In Dryden Oaks, LLC v. San Diego County Regional Airport Authority, __ Cal.App.5th __ (October 19, 2017), the Fourth District Court of Appeal published a previously unpublished opinion addressing both regulatory takings and pre-condemnation damages claims. The case arose out of a complicated set of facts involving two properties near McClellan Palomar Airport in Carlsbad.

In short, in 2002 the City approved permits for both lots despite determinations the San Diego County Regional Airport Authority’s determination the projects were incompatible with the airport. The developer completed construction of a commercial building on one of the lots in 2005, but the second permit expired in 2012 without commencement of any construction. The developer filed an application to restart the process for the second lot, but by that time the Authority had adopted an Airport Land Use Compatibility Plan that designated the property within a higher risk safety zone. Thus, despite its earlier decision to override the Authority’s objections under the predecessor plan to the ALUCP, the City now refused to do so.

The developer sued the Authority and the County alleging that his economic expectations for the property were diminished by the Authority’s adoption of the ALUCP and that the adoption constituted a “disguised” regulatory taking. He also argued that the Authority engaged in unreasonable pre-condemnation conduct. Importantly, however, the developer did not sue the City.

The Court of Appeal provided a detailed summary of regulatory takings law under Pennsylvania Coal Co. v. Mahon, Penn Central Transp. Co. v. New York City, Lucas v. South Carolina Coastal Council, and Lingle v. Chevron U.S.A. Inc. The Court noted that the developer’s argument “muddles” the type of taking he claimed to be an issue in the case and rejected his argument that the case law supports a separate category of “disguised” regulatory takings. Moreover, the Court held that the developer failed to satisfy an important first step in any regulatory takings analysis, which is to show that the decision at issue was “a sufficiently final land use determination” to support a takings claim. Here, the City was the land use agency vested with the authority to make final land use decisions, not the Authority, which had no such power. Given that the Authority’s adoption of the ALUCP was not a sufficiently final land use determination to support a takings claim, the Court also rejected the developer’s argument that the County was vicariously liable for the Authority’s action.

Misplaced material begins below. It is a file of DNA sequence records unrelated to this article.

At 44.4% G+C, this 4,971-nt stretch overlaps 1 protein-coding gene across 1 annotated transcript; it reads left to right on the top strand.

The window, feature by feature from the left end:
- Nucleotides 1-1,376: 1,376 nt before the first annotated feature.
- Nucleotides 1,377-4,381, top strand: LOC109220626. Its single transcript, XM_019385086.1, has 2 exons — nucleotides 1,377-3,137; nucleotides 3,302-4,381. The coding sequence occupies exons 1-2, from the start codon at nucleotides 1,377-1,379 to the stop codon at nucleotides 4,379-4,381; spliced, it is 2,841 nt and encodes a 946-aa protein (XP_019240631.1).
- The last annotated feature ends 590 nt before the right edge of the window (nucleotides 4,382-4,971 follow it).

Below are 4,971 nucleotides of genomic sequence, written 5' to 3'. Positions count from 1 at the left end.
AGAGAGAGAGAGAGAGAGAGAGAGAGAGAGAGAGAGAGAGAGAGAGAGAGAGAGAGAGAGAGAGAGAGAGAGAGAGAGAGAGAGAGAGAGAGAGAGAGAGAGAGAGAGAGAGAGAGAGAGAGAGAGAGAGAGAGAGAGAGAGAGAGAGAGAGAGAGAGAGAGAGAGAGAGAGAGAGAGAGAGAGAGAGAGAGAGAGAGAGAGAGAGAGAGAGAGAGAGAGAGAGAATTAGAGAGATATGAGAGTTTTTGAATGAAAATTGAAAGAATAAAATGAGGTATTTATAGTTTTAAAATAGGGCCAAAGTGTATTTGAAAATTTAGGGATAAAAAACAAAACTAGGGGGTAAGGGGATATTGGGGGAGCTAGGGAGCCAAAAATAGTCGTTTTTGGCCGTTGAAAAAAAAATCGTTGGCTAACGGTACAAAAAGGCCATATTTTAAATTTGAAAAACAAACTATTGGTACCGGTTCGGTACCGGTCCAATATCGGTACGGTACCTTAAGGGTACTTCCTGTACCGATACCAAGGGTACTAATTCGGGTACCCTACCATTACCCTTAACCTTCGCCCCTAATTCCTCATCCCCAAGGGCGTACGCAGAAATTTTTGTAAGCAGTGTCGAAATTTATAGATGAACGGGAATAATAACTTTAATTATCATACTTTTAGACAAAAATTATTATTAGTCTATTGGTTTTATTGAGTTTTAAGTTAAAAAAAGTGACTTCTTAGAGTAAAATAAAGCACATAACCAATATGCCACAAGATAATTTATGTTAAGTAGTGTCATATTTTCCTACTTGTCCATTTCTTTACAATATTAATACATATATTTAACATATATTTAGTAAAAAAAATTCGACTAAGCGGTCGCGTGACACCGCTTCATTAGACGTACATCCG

Finally, the Court provided a detailed summary of pre-condemnation damages law under Klopping v. City of Whittier, which provides that the “just compensation” requirement is triggered where, prior to a taking, “the condemner acts unreasonably in issuing precondemnation statements, either by excessively delaying eminent domain action or by other oppressive conduct.” The Court held that because the developer failed to provide any evidence of a public announcement of intent to condemn the property, the Authority was not liable for unreasonable pre-condemnation conduct.

Dryden Oaks is an interesting opinion with a helpful discussion of the regulatory takings and pre-condemnation damages but ultimately breaks no new ground for future cases. The case is a good reminder, however, of the complexities of this area of the law and the importance of pleading takings claims clearly in light of the well-established doctrines it discusses.